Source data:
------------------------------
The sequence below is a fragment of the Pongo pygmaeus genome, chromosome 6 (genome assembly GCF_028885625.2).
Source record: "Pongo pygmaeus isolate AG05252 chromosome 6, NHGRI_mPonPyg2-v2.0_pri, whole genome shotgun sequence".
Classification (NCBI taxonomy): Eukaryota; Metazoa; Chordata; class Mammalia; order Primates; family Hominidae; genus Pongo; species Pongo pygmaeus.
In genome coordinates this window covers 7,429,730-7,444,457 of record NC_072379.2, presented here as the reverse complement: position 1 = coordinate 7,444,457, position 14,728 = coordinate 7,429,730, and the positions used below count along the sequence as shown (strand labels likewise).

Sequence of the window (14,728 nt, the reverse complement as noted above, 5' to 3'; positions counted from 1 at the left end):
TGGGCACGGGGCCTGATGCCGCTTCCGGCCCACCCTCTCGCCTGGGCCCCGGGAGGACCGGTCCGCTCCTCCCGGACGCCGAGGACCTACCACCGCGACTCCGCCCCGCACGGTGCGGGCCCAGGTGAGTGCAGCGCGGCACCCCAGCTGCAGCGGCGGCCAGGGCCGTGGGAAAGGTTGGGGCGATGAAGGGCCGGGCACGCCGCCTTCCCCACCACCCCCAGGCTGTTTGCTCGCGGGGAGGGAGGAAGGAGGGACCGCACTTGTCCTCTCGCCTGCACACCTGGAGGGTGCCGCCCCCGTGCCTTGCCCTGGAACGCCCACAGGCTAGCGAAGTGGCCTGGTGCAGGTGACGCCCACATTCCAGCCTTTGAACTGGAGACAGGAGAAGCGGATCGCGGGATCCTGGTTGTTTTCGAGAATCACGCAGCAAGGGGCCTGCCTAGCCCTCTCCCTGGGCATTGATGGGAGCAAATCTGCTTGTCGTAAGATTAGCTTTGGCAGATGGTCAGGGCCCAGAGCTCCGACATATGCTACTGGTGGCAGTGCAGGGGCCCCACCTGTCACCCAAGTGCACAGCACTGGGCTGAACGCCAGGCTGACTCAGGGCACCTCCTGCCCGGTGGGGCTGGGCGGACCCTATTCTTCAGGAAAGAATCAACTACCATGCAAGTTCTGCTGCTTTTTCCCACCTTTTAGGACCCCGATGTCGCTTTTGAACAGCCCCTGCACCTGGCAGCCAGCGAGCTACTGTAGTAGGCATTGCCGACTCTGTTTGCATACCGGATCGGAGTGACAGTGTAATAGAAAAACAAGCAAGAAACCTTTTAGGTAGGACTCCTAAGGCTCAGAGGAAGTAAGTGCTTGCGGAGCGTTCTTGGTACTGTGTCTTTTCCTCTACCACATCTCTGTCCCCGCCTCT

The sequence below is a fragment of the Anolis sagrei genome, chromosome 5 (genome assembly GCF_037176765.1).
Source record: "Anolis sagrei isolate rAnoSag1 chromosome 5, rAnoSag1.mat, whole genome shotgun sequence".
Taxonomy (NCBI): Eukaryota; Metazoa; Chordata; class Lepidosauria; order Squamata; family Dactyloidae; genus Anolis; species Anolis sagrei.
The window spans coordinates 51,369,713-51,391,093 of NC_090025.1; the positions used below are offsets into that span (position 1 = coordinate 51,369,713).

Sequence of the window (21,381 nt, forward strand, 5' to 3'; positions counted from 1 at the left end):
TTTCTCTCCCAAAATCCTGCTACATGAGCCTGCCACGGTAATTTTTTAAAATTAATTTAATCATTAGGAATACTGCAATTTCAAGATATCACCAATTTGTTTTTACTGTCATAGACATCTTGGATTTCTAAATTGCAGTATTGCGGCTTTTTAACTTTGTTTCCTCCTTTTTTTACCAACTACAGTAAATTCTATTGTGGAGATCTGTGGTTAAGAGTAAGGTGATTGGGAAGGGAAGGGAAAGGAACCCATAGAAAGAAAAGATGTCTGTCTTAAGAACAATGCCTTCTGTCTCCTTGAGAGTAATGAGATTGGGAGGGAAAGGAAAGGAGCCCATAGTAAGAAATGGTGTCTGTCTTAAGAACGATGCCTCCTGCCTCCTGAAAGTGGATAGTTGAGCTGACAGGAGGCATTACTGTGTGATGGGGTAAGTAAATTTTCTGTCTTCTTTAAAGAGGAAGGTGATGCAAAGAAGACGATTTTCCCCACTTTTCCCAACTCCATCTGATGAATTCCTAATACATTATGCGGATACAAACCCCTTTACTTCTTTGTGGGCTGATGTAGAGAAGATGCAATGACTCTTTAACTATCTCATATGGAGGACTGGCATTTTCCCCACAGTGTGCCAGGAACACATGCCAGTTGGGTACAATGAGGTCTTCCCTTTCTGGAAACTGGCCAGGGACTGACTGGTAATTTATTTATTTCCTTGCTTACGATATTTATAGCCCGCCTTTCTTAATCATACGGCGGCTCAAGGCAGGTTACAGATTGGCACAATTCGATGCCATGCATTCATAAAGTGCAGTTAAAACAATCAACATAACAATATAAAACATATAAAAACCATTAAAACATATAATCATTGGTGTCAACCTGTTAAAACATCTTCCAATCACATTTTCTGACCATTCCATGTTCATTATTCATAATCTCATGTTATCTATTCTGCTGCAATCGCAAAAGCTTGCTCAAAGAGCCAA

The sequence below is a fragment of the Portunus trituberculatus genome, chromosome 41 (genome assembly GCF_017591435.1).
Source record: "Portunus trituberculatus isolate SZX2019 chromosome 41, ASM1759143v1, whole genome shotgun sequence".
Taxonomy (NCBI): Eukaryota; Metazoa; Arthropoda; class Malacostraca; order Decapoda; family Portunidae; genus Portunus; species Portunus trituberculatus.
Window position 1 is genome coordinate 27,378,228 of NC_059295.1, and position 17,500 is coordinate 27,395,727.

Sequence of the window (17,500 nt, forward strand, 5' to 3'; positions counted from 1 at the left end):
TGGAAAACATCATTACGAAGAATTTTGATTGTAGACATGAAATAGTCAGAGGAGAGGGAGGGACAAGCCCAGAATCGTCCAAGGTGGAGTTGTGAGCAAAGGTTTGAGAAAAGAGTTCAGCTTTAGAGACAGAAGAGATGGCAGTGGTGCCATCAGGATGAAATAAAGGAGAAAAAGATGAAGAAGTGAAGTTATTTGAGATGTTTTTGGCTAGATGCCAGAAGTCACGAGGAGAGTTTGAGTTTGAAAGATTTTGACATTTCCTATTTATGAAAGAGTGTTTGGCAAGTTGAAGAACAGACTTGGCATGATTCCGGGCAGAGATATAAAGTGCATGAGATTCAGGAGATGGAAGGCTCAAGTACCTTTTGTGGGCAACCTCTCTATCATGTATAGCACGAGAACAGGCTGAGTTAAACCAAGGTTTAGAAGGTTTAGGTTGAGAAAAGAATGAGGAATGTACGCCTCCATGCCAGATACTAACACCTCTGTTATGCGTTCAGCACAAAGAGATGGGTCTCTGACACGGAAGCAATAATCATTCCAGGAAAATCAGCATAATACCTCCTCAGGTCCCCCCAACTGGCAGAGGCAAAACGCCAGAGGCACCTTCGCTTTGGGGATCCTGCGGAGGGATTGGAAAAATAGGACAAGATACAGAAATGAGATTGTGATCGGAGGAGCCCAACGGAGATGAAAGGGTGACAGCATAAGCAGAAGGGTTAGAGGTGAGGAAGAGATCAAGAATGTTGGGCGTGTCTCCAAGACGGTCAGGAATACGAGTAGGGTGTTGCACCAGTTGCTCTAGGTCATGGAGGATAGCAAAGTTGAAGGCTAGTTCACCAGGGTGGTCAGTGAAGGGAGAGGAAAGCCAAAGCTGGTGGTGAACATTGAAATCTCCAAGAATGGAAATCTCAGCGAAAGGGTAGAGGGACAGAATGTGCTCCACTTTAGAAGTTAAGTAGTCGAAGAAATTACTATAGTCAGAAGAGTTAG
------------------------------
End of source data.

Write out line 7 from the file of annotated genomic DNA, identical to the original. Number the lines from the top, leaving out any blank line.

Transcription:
The sequence below is a fragment of the Anolis sagrei genome, chromosome 5 (genome assembly GCF_037176765.1).